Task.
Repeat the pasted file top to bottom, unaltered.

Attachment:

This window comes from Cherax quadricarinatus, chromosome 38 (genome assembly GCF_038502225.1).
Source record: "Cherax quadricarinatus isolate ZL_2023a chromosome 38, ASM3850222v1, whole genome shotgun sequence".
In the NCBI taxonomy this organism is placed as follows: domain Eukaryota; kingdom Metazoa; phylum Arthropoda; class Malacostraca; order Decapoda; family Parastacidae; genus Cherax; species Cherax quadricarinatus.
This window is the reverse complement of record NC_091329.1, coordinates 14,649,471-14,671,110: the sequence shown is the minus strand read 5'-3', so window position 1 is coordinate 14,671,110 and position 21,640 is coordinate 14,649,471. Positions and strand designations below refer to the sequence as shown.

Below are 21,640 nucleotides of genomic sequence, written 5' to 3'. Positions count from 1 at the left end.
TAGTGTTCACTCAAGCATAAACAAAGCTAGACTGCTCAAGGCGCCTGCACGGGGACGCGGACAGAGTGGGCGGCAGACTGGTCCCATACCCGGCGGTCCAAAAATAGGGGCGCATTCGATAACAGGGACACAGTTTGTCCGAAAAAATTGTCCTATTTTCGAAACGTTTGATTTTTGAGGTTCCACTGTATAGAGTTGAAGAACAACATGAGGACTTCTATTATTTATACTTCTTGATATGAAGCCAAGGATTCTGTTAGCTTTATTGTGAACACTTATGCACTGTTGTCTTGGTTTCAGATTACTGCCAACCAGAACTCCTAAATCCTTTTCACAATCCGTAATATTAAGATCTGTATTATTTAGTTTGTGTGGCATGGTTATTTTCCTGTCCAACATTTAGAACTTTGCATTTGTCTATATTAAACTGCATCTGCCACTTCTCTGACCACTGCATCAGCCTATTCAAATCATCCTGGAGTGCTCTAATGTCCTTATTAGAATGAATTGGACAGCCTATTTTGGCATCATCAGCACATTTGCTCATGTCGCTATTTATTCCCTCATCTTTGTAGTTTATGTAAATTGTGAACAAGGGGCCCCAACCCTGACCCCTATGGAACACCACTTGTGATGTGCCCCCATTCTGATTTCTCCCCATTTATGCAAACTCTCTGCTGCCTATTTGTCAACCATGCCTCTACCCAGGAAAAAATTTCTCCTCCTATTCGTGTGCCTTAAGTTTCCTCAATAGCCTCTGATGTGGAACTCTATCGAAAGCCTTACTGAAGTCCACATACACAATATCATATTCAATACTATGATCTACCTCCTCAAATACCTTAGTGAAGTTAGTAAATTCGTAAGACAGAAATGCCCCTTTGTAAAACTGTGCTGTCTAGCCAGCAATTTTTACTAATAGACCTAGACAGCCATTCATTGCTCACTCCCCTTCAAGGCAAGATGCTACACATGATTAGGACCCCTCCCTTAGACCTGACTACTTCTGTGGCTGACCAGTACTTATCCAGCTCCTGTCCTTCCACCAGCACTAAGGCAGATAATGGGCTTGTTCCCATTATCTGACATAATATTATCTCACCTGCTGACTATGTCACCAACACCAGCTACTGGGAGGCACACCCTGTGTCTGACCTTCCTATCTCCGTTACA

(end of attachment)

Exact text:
This window comes from Cherax quadricarinatus, chromosome 38 (genome assembly GCF_038502225.1).
Source record: "Cherax quadricarinatus isolate ZL_2023a chromosome 38, ASM3850222v1, whole genome shotgun sequence".
In the NCBI taxonomy this organism is placed as follows: domain Eukaryota; kingdom Metazoa; phylum Arthropoda; class Malacostraca; order Decapoda; family Parastacidae; genus Cherax; species Cherax quadricarinatus.
This window is the reverse complement of record NC_091329.1, coordinates 14,649,471-14,671,110: the sequence shown is the minus strand read 5'-3', so window position 1 is coordinate 14,671,110 and position 21,640 is coordinate 14,649,471. Positions and strand designations below refer to the sequence as shown.

Below are 21,640 nucleotides of genomic sequence, written 5' to 3'. Positions count from 1 at the left end.
TAGTGTTCACTCAAGCATAAACAAAGCTAGACTGCTCAAGGCGCCTGCACGGGGACGCGGACAGAGTGGGCGGCAGACTGGTCCCATACCCGGCGGTCCAAAAATAGGGGCGCATTCGATAACAGGGACACAGTTTGTCCGAAAAAATTGTCCTATTTTCGAAACGTTTGATTTTTGAGGTTCCACTGTATAGAGTTGAAGAACAACATGAGGACTTCTATTATTTATACTTCTTGATATGAAGCCAAGGATTCTGTTAGCTTTATTGTGAACACTTATGCACTGTTGTCTTGGTTTCAGATTACTGCCAACCAGAACTCCTAAATCCTTTTCACAATCCGTAATATTAAGATCTGTATTATTTAGTTTGTGTGGCATGGTTATTTTCCTGTCCAACATTTAGAACTTTGCATTTGTCTATATTAAACTGCATCTGCCACTTCTCTGACCACTGCATCAGCCTATTCAAATCATCCTGGAGTGCTCTAATGTCCTTATTAGAATGAATTGGACAGCCTATTTTGGCATCATCAGCACATTTGCTCATGTCGCTATTTATTCCCTCATCTTTGTAGTTTATGTAAATTGTGAACAAGGGGCCCCAACCCTGACCCCTATGGAACACCACTTGTGATGTGCCCCCATTCTGATTTCTCCCCATTTATGCAAACTCTCTGCTGCCTATTTGTCAACCATGCCTCTACCCAGGAAAAAATTTCTCCTCCTATTCGTGTGCCTTAAGTTTCCTCAATAGCCTCTGATGTGGAACTCTATCGAAAGCCTTACTGAAGTCCACATACACAATATCATATTCAATACTATGATCTACCTCCTCAAATACCTTAGTGAAGTTAGTAAATTCGTAAGACAGAAATGCCCCTTTGTAAAACTGTGCTGTCTAGCCAGCAATTTTTACTAATAGACCTAGACAGCCATTCATTGCTCACTCCCCTTCAAGGCAAGATGCTACACATGATTAGGACCCCTCCCTTAGACCTGACTACTTCTGTGGCTGACCAGTACTTATCCAGCTCCTGTCCTTCCACCAGCACTAAGGCAGATAATGGGCTTGTTCCCATTATCTGACATAATATTATCTCACCTGCTGACTATGTCACCAACACCAGCTACTGGGAGGCACACCCTGTGTCTGACCTTCCTATCTCCGTTACA